Interview with Dr. David Morens on lessons from the 1918 influenza pandemic and the threat of a similar global health disaster. 

This year marks the centennial of an influenza pandemic that killed 50 million to 100 million people globally — arguably the single deadliest event in recorded human history. Evidence suggests that another pandemic at least as severe may occur one day.


Disclosure forms provided by the authors are available at NEJM.org.

Author Affiliations: From the Office of the Director (D.M.M.) and the Viral Pathogenesis and Evolution Section, Laboratory of Infectious Diseases (J.K.T.), National Institute of Allergy and Infectious Diseases, Bethesda, MD.

Keywords: Pandemic Influenza; Spanish Flu; H1N1; History.


#Spanishflu in #Italy: new #data, new questions (Infez Med., abstract)

[Source: US National Library of Medicine, full page: (LINK). Abstract, edited.]

Infez Med. 2018 Mar 1;26(1):97-106.

Spanish flu in Italy: new data, new questions.

Fornasin A1, Breschi M2, Manfredini M3.

Author information: 1 Department of Economics and Statistics, University of Udine, Italy. 2 Department of Economics and Business, University of Sassari, Italy. 3 Department of Life Sciences, University of Parma, Italy.



This paper proposes a new estimate for the number of victims of Spanish flu in Italy and highlights some aspects of mortality closely linked to the First World War. The sources used are official death statistics and the Albo d’oro, a roll of honor of the Italians fallen in the First World War. The new estimate of deaths from the flu is 410,000 for 1918, which should be raised to 466,000 when the numbers are taken up to 1920. Deaths from Spanish flu among the military were about 70,000. The time sequence of deaths recognizes two distinct peaks, one in October and one in November 1918. Between these two peaks, the lowest number of deaths falls in the week of the armistice between Italy and Austria-Hungary (signed 4 November 1918). This suggests links between Spanish flu and WWI that cannot be merely explained in terms of movement of people and contagion.

PMID: 29525806[Indexed for MEDLINE] Free full text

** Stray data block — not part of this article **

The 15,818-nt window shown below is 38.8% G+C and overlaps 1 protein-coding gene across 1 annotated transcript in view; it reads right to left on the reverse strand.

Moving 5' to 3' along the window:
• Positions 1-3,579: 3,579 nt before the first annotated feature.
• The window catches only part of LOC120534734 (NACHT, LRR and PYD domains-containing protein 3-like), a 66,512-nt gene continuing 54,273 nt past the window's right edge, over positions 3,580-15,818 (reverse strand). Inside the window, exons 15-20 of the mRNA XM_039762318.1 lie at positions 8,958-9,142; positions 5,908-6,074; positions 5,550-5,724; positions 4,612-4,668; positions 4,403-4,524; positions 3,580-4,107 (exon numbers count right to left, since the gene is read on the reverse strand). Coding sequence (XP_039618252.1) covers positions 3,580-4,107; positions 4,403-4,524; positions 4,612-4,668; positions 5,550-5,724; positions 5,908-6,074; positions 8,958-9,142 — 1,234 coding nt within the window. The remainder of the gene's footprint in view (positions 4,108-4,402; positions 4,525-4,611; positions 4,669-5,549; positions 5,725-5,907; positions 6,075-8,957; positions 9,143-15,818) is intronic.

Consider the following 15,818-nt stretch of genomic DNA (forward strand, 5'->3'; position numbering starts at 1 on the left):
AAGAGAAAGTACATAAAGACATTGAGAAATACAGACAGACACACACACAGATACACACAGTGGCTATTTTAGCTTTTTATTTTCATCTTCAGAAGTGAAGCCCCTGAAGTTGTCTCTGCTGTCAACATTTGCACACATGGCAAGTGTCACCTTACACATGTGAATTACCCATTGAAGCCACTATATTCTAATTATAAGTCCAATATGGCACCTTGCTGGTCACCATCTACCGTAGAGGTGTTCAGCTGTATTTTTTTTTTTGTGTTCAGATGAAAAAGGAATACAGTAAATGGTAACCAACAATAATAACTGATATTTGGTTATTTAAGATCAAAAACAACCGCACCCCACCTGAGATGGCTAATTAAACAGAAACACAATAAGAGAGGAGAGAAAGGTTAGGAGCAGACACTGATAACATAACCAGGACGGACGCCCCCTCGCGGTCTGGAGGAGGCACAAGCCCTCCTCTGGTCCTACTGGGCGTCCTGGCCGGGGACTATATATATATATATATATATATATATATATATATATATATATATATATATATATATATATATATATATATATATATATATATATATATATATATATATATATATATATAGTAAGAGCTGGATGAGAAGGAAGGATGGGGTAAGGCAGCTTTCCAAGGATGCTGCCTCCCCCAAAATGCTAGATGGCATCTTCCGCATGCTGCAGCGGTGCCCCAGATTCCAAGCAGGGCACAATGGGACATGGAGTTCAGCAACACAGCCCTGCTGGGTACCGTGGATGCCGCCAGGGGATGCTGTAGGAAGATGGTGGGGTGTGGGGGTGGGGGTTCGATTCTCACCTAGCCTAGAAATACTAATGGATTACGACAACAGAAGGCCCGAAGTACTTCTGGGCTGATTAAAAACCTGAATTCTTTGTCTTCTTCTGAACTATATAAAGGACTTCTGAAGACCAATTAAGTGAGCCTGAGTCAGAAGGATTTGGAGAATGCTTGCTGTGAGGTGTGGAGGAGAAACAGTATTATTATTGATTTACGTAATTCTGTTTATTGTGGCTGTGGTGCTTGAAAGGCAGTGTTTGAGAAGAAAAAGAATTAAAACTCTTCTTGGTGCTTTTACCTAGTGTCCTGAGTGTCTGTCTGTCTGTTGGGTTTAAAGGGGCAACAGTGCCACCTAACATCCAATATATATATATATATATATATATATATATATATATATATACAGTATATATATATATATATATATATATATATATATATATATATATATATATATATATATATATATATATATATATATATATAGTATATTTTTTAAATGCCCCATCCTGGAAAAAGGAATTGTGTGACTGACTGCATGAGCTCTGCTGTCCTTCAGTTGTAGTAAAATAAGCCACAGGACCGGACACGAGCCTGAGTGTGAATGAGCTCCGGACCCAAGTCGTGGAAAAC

Keywords: Pandemic Influenza; Spanish Flu; H1N1; Italy; Society; Wars.


#Natality #Decline and Spatial #Variation in Excess #Death Rates During the 1918-1920 #Influenza #Pandemic in #Arizona, #USA (Am J Epidemiol., abstract)

[Source: US National Library of Medicine, full page: (LINK). Abstract, edited.]

Am J Epidemiol. 2018 Dec 1;187(12):2577-2584. doi: 10.1093/aje/kwy146.

Natality Decline and Spatial Variation in Excess Death Rates During the 1918-1920 Influenza Pandemic in Arizona, United States.

Dahal S1, Mizumoto K1,2, Bolin B3, Viboud C, Chowell G1,4.

Author information: 1 Department of Population Health Sciences, School of Public Health, Georgia State University, Atlanta, Georgia. 2 Graduate School of Medicine, Hokkaido University, Hokkaido, Japan. 3 School of Human Evolution and Social Change, Arizona State University, Tempe, Arizona. 4 Division of International Epidemiology and Population Studies, Fogarty International Center, National Institutes of Health, Bethesda, Maryland.



A large body of epidemiologic research has concentrated on the 1918 influenza pandemic, but more work is needed to understand spatial variation in pandemic mortality and its effects on natality. We collected and analyzed 35,151 death records from Arizona for 1915-1921 and 21,334 birth records from Maricopa county for 1915-1925. We estimated the number of excess deaths and births before, during, and after the pandemic period, and we found a significant decline in the number of births occurring 9-11 months after peak pandemic mortality. Moreover, excess mortality rates were highest in northern Arizona counties, where Native Americans were historically concentrated, suggesting a link between ethnic and/or sociodemographic factors and risk of pandemic-related death. The relationship between birth patterns and pandemic mortality risk should be further studied at different spatial scales and in different ethnic groups.

PMID: 30508194 DOI: 10.1093/aje/kwy146

Keywords: Pandemic Influenza; H1N1; Spanish Flu; Society; USA; Arizona.